United States, CA, San Diego
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Jack,

That wind certainly looks much neater, does it help the electrons flow in a more organized pattern as well? Seriously though, I understand that this isn't necessarily economically motivated, and I think your pictures above really demonstrate how a cheap motor can be upgraded to a higher quality motor which is maybe as good or better than the expensive brand name motors out there.

Hopefully I can successfully pull this "man knitting" trick off on my broken 2812 when I get the wire I just ordered from techfixx.com?

So is the motor in your picture above similar to the 24 gram Blue Wonder, because I have a few of those and may consider a rewind on one of those if I am successful with my 2812 wind?
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Old Nov 19, 2013, 11:45 PM
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It does look similar to a blue wonder I would say.
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Old Nov 20, 2013, 07:54 AM
Jack
USA, ME, Ellsworth
Joined May 2008
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Quote:
Originally Posted by sredlin View Post
Jack,

That wind certainly looks much neater, does it help the electrons flow in a more organized pattern as well? Seriously though, I understand that this isn't necessarily economically motivated, and I think your pictures above really demonstrate how a cheap motor can be upgraded to a higher quality motor which is maybe as good or better than the expensive brand name motors out there.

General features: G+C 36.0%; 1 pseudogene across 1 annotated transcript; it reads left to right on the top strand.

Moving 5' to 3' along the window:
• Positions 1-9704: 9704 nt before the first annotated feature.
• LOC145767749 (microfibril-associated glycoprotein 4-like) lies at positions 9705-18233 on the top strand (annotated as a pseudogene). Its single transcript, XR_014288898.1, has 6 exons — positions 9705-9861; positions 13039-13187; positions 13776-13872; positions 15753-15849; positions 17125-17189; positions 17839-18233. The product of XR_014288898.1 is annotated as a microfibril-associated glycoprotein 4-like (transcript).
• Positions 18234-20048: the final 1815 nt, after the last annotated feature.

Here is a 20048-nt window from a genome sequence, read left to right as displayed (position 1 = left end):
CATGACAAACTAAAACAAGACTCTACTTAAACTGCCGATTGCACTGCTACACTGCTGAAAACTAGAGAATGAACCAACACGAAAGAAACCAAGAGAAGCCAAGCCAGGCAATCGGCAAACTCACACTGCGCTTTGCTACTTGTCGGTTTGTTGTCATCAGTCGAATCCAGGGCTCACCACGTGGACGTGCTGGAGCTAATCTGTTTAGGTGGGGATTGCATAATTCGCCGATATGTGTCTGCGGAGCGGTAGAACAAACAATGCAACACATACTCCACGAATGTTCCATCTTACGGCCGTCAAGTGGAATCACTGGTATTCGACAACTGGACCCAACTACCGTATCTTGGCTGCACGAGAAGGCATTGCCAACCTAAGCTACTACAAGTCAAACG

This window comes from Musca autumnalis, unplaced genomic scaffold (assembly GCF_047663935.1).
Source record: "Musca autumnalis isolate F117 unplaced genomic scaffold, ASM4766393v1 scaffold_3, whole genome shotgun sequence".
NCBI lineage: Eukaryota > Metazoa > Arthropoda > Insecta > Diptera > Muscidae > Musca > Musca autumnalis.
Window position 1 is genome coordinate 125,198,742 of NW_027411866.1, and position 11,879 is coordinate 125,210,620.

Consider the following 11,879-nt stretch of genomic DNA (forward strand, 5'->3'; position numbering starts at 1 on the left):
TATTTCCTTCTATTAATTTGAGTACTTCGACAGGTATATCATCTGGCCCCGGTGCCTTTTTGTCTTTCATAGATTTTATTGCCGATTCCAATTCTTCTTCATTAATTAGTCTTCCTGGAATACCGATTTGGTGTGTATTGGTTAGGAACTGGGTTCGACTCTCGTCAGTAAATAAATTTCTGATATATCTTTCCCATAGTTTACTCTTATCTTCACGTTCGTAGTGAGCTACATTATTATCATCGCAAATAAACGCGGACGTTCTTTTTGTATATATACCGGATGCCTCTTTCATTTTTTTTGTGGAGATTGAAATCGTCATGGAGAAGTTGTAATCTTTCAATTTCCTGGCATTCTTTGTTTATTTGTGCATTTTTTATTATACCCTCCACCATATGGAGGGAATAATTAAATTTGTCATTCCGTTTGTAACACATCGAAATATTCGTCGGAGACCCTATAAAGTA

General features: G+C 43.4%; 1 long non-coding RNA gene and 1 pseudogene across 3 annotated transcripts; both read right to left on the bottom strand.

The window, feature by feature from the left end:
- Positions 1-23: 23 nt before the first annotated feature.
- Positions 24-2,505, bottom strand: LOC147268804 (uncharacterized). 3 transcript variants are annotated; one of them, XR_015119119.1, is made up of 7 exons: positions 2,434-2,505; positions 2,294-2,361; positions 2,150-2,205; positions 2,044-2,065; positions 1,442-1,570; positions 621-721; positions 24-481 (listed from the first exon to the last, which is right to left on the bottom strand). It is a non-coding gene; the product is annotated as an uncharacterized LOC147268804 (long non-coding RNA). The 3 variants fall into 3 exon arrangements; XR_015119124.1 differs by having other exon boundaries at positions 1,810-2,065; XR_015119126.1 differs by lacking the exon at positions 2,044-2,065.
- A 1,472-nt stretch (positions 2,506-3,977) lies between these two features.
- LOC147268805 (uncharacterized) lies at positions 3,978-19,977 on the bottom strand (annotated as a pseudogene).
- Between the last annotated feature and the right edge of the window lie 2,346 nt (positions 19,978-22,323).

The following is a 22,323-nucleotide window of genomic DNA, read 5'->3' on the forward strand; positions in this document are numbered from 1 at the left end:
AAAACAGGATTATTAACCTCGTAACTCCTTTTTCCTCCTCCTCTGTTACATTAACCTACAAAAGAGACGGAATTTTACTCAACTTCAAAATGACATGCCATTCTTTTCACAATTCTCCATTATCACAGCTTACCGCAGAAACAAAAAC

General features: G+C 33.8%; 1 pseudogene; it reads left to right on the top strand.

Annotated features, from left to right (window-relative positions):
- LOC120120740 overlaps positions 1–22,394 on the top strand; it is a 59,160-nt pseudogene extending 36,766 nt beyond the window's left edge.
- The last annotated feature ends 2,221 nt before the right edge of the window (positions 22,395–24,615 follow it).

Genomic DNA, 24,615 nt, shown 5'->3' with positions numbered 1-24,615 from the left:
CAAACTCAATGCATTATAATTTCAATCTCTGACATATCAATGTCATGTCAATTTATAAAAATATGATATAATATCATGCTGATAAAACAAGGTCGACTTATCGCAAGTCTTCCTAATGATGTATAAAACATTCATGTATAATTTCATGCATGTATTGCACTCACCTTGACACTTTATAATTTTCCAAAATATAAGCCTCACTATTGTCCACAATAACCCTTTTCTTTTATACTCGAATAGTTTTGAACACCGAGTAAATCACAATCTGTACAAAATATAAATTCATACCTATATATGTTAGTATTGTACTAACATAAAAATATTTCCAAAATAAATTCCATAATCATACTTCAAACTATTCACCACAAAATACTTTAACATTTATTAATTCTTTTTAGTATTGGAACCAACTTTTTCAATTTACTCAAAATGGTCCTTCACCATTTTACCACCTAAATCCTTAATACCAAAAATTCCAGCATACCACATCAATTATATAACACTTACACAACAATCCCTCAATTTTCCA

Hopefully I can successfully pull this "man knitting" trick off on my broken 2812 when I get the wire I just ordered from techfixx.com?

So is the motor in your picture above similar to the 24 gram Blue Wonder, because I have a few of those and may consider a rewind on one of those if I am successful with my 2812 wind?
One of the things we gain with our single strand winds is that the turns are more concentric and evenly spaced. And, although it cannot be seen or measured, we are assured that it also results in a increase in the quality and performance of the magnetic fields. I like to say that our rewinds have better "magnetic karma".

That was a 78g motor with a 40mm O.D. on the magnet housing, about three times as heavy as a BW. When it first arrived it's size was unusual, it was like the biggest ever blue wonder and it's size alone gave it a strong allure. It promised more power.

And it was also a 12N14P (12 slots, 14 poles) motor whereas some of the 24g motors were 9N12P motors. The 12N14P motor opened to door for some winds that could not be done on the 9N12P. And the bigger, more roomy, and easier to work on and with stator was also welcomed by guys with normal sized hands and fingers.

The DAT-750 had it's issues (small bearings for example) but it also had enough potential that the man knitters could live with the drawbacks.

If your 2812 is a 12N14P motor it can have all the same winds that were used on the DAT-750. It will mean smaller wire, other issues will arise (like clearance for the windings and the magnet housing dome), but you can do it.

Jack